Urban trees in the US absorb 25.6 million tonnes of carbon dioxide annually and help lower energy costs by shading the asphalt and concrete jungle. The US Forest Service estimates all that carbon storage is worth $50.5 billion and growing by $2 billion a year, according to a new study from the agency.
That’s a lot of green. Just one problem—how do you profit from all that photosynthesis?
Figuring out how to monetize the urban forest could be key to keeping it—and the planet—healthy. As urbanization continues—cities are expected to account for 8.1% of US land area in 2050, up from 3.1% in 2000—the population of street trees is falling by 4 million trees a year, the report says. That’s the equivalent of losing 20,000 acres (8,094 hectares) of trees annually.
Why? Office towers and apartment buildings encroach on green space. Meanwhile, planting and maintaining urban trees is expensive. That’s especially true for cities facing shrinking municipal budgets and struggling to keep enough cops and garbage collectors on the streets.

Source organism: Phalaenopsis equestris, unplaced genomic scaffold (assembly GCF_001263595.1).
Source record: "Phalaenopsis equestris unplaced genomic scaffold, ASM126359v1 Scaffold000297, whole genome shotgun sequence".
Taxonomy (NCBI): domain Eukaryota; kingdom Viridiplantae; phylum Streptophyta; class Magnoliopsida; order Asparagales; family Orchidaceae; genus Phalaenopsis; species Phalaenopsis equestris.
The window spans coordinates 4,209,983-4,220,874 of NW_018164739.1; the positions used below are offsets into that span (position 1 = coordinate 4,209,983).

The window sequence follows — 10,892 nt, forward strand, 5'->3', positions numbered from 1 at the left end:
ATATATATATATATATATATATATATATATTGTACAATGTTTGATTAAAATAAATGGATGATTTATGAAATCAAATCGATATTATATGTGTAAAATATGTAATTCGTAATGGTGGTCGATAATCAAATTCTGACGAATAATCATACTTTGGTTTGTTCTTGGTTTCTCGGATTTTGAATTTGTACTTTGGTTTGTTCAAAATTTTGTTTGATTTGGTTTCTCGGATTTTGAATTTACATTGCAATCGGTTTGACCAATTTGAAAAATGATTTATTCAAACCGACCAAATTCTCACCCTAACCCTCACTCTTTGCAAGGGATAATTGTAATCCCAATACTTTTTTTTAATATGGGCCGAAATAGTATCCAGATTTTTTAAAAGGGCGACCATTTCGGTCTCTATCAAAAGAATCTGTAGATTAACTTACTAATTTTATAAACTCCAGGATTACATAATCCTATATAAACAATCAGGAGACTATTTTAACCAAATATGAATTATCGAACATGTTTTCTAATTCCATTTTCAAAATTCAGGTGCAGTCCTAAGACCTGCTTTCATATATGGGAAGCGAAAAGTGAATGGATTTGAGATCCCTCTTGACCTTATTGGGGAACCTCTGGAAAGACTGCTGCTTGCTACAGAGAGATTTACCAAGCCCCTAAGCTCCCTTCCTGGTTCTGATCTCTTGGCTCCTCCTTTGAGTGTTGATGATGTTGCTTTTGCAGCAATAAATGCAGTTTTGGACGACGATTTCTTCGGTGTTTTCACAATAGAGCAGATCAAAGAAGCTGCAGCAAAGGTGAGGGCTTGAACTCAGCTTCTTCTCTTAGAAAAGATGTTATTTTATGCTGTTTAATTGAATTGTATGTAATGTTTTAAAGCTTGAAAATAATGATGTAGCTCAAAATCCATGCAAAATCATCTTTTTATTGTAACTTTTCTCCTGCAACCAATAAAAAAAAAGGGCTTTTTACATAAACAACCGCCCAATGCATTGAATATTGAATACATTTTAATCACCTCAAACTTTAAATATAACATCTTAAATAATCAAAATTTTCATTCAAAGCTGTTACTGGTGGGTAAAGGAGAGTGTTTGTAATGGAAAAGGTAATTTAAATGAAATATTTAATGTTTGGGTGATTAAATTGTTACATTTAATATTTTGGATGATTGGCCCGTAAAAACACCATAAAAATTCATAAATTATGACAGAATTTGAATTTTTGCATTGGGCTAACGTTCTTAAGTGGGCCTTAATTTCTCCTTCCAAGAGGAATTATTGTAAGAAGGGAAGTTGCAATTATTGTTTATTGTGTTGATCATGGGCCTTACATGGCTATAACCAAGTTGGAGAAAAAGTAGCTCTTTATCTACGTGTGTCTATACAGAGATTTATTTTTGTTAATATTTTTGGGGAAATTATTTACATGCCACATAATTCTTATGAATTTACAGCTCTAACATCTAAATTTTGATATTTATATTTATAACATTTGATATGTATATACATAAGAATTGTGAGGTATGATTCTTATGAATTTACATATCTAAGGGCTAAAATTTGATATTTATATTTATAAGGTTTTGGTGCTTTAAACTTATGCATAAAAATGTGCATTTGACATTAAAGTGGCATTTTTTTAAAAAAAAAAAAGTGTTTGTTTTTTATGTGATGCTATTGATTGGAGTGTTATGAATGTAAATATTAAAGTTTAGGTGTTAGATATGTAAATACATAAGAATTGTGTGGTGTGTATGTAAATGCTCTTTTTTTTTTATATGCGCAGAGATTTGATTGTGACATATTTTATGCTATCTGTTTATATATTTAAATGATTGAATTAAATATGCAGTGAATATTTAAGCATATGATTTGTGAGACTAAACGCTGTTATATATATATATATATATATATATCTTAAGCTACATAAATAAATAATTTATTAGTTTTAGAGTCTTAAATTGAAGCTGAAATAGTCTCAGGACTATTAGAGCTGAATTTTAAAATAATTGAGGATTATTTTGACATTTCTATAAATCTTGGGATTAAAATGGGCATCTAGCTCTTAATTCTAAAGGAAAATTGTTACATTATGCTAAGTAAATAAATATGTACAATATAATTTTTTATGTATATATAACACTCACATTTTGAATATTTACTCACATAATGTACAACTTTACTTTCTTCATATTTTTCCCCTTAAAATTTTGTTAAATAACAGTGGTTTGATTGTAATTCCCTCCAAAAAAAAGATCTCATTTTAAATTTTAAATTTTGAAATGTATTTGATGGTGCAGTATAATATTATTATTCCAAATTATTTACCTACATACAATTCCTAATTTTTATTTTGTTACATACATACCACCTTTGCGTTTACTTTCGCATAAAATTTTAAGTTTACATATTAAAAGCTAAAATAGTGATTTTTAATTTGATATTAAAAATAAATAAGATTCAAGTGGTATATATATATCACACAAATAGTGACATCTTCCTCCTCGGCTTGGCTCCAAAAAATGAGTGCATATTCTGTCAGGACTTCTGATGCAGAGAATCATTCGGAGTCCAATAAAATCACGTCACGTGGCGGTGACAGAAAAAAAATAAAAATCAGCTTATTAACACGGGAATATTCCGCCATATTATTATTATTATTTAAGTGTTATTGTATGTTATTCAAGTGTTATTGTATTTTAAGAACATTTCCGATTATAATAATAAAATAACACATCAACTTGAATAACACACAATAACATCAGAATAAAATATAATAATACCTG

On a global level, the United Nation’s REDD initiative (Reducing Emissions from Deforestation and forest Degradation in Developing countries) aims to preserve tree cover by paying countries not to cut down their forests. The US lacks a national carbon market to help such efforts along. But the state of California’s new cap-and-trade system does allow companies to meet their greenhouse gas emission targets partially by buying credits from approved urban tree projects. As a result, budget-constrained cities like southern California’s Long Beach are considering enrolling their urban street trees in the cap-and-trade program to make money.
Unfortunately, the program is limited to cities, universities and utilities, and California’s cap-and-trade regulations get in the way. Cities must establish monitoring and reporting systems to verify their street trees are indeed storing the carbon claimed in the credits. Also, to qualify for the program, cities must ensure that the carbon absorbed by their trees remain stored for 100 years. Trees, of course, die of old age, or get knocked down by storms and errant drivers, and cities must keep the carbon books balanced.
Forests are easier to manage, which explains why oil giant Shell has said it intends to purchase 500,000 carbon offsets from a Michigan project to meet its California cap-and-trade obligations. So where are the most tree-loving cities in the US? Texas. The state’s street trees are storing 49.8 million tons of carbon, according to the Forest Service survey. Surprisingly, tree-hugging California comes in seventh place, capturing 34,600 tons of carbon.
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